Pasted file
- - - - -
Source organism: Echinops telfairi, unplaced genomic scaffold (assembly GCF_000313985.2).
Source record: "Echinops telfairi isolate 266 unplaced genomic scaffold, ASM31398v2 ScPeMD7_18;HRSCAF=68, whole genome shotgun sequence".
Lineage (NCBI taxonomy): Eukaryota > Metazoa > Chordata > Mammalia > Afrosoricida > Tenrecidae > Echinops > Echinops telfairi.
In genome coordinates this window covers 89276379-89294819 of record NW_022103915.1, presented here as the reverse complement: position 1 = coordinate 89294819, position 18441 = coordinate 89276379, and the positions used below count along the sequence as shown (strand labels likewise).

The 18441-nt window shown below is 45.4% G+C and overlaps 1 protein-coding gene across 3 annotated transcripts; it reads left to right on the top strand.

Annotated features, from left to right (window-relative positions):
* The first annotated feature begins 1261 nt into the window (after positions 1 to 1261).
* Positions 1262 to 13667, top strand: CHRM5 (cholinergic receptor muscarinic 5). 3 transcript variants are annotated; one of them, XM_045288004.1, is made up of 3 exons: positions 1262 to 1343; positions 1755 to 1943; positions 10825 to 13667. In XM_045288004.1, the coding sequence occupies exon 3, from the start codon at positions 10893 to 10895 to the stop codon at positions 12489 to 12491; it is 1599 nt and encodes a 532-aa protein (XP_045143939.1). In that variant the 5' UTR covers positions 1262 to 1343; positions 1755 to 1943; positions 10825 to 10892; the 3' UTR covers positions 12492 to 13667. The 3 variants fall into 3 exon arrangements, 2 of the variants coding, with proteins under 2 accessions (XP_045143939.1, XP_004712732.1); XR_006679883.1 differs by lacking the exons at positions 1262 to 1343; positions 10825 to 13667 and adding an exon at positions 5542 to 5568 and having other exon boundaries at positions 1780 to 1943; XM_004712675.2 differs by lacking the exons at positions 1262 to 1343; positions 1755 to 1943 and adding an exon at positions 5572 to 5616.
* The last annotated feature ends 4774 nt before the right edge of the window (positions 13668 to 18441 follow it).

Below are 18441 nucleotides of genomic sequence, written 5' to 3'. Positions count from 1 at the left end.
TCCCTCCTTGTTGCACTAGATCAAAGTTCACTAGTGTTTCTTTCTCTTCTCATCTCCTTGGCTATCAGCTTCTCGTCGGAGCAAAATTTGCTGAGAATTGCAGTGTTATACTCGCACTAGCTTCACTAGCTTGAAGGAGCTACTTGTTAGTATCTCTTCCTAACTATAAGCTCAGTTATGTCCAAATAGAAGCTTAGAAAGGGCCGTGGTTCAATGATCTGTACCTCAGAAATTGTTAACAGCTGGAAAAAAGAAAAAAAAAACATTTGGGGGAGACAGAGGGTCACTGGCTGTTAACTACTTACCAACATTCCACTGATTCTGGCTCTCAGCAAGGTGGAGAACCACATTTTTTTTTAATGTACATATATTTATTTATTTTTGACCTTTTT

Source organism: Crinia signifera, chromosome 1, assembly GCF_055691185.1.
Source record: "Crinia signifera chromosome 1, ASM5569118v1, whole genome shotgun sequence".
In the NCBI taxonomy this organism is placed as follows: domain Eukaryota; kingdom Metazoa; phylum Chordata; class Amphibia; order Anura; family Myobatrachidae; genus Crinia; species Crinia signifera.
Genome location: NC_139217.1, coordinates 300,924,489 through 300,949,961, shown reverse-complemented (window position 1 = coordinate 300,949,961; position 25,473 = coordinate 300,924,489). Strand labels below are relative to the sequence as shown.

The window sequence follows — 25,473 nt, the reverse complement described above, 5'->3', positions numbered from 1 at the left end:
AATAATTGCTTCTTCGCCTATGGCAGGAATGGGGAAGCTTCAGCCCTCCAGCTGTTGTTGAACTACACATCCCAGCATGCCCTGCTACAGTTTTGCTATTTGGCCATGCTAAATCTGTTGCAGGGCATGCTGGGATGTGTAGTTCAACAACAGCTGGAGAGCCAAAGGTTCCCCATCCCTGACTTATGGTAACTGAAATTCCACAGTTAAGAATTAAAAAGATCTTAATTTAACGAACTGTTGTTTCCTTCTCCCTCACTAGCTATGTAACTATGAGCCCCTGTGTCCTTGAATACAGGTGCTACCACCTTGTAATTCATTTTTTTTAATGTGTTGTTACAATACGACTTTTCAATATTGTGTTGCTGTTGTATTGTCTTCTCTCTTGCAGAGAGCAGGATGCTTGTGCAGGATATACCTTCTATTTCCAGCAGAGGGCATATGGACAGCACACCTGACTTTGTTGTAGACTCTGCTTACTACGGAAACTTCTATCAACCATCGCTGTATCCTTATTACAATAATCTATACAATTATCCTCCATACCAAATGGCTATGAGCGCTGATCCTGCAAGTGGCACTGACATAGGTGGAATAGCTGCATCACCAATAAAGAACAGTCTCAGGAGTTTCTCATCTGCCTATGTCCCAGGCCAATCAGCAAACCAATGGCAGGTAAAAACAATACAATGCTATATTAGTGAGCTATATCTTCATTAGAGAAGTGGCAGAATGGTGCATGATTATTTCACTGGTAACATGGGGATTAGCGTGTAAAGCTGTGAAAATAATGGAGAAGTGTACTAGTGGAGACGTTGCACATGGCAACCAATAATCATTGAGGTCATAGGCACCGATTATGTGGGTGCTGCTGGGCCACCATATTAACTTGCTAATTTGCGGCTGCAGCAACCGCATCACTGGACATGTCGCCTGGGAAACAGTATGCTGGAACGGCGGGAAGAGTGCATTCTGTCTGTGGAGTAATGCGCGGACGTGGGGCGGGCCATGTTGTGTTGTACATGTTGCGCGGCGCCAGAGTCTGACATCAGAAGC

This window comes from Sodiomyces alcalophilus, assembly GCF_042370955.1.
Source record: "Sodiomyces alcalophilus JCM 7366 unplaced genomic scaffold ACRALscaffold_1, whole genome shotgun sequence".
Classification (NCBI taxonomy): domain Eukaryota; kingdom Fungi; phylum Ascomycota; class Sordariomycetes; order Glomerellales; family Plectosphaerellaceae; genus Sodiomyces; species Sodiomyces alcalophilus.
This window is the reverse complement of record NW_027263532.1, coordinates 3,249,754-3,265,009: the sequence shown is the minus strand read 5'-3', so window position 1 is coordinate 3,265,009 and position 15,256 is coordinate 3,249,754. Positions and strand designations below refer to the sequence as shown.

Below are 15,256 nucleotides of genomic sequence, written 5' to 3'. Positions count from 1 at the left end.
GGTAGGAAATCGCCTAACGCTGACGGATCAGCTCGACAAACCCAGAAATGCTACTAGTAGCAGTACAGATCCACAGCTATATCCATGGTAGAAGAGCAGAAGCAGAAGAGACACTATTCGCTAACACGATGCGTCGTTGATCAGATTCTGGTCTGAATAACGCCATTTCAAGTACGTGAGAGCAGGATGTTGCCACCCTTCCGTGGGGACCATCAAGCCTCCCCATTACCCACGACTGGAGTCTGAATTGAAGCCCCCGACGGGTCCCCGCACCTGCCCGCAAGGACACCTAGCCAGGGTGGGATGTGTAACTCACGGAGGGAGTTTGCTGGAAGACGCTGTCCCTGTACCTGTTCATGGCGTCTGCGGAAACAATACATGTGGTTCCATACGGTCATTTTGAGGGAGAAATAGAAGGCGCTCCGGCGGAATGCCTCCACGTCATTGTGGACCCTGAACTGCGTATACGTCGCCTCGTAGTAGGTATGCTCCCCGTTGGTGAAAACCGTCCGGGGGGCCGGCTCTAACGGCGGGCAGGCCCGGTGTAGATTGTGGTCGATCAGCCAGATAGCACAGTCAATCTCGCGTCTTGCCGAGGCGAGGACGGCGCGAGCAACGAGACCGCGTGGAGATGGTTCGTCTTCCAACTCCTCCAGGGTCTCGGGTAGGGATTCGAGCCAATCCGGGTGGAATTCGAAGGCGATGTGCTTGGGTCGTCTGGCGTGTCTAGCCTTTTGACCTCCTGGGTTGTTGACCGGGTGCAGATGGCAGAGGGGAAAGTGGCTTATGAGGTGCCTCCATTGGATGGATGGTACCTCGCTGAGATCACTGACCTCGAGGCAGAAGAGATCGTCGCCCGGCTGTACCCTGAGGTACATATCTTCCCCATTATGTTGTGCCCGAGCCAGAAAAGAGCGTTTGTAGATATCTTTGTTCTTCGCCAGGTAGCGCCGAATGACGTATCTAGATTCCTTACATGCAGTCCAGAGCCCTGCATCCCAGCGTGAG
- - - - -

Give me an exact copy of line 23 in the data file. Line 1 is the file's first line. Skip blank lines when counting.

GGTAGGAAATCGCCTAACGCTGACGGATCAGCTCGACAAACCCAGAAATGCTACTAGTAGCAGTACAGATCCACAGCTATATCCATGGTAGAAGAGCAGAAGCAGAAGAGACACTATTCGCTAACACGATGCGTCGTTGATCAGATTCTGGTCTGAATAACGCCATTTCAAGTACGTGAGAGCAGGATGTTGCCACCCTTCCGTGGGGACCATCAAGCCTCCCCATTACCCACGACTGGAGTCTGAATTGAAGCCCCCGACGGGTCCCCGCACCTGCCCGCAAGGACACCTAGCCAGGGTGGGATGTGTAACTCACGGAGGGAGTTTGCTGGAAGACGCTGTCCCTGTACCTGTTCATGGCGTCTGCGGAAACAATACATGTGGTTCCATACGGTCATTTTGAGGGAGAAATAGAAGGCGCTCCGGCGGAATGCCTCCACGTCATTGTGGACCCTGAACTGCGTATACGTCGCCTCGTAGTAGGTATGCTCCCCGTTGGTGAAAACCGTCCGGGGGGCCGGCTCTAACGGCGGGCAGGCCCGGTGTAGATTGTGGTCGATCAGCCAGATAGCACAGTCAATCTCGCGTCTTGCCGAGGCGAGGACGGCGCGAGCAACGAGACCGCGTGGAGATGGTTCGTCTTCCAACTCCTCCAGGGTCTCGGGTAGGGATTCGAGCCAATCCGGGTGGAATTCGAAGGCGATGTGCTTGGGTCGTCTGGCGTGTCTAGCCTTTTGACCTCCTGGGTTGTTGACCGGGTGCAGATGGCAGAGGGGAAAGTGGCTTATGAGGTGCCTCCATTGGATGGATGGTACCTCGCTGAGATCACTGACCTCGAGGCAGAAGAGATCGTCGCCCGGCTGTACCCTGAGGTACATATCTTCCCCATTATGTTGTGCCCGAGCCAGAAAAGAGCGTTTGTAGATATCTTTGTTCTTCGCCAGGTAGCGCCGAATGACGTATCTAGATTCCTTACATGCAGTCCAGAGCCCTGCATCCCAGCGTGAG